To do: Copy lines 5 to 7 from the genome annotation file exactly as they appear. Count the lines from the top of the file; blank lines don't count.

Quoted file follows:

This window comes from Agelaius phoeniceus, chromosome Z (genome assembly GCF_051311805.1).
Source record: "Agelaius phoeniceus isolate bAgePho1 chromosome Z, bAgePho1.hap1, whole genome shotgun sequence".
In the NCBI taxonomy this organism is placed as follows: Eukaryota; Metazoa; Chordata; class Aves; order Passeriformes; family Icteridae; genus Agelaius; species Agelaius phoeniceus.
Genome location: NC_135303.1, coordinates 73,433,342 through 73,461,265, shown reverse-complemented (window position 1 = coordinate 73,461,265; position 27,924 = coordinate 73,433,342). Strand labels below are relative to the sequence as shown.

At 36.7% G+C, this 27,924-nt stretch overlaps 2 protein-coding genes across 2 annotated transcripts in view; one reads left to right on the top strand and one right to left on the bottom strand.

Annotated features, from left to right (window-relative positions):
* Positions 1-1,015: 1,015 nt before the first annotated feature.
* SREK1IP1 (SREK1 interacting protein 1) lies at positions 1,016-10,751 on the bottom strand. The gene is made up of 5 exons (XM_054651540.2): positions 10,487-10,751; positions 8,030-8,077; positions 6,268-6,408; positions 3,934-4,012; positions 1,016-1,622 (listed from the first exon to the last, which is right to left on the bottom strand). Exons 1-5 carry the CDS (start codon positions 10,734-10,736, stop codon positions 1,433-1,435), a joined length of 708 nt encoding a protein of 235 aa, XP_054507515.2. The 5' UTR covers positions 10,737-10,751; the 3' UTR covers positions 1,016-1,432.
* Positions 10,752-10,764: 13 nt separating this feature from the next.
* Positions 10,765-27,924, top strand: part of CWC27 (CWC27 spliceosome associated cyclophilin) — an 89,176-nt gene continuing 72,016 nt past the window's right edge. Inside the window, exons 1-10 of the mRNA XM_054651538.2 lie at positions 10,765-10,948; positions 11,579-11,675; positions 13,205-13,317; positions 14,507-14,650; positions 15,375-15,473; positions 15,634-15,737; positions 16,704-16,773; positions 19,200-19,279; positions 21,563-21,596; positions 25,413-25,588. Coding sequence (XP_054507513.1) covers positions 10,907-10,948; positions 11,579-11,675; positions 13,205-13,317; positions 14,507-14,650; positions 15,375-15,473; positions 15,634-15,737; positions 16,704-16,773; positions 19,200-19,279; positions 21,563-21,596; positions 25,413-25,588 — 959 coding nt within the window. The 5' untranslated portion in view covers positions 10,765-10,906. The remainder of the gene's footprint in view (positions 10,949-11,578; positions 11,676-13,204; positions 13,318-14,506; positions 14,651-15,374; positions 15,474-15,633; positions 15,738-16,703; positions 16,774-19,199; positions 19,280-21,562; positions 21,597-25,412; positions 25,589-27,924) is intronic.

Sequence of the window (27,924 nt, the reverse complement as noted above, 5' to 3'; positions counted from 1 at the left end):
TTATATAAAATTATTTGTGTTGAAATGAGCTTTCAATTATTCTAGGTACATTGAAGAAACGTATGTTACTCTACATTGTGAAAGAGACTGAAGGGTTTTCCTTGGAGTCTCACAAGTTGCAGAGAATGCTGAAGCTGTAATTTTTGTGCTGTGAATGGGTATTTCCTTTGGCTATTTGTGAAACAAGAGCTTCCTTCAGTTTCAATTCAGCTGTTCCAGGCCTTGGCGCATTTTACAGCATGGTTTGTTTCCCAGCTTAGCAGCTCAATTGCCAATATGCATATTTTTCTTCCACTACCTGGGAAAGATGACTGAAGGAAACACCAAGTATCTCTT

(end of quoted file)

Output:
At 36.7% G+C, this 27,924-nt stretch overlaps 2 protein-coding genes across 2 annotated transcripts in view; one reads left to right on the top strand and one right to left on the bottom strand.

Annotated features, from left to right (window-relative positions):
* Positions 1-1,015: 1,015 nt before the first annotated feature.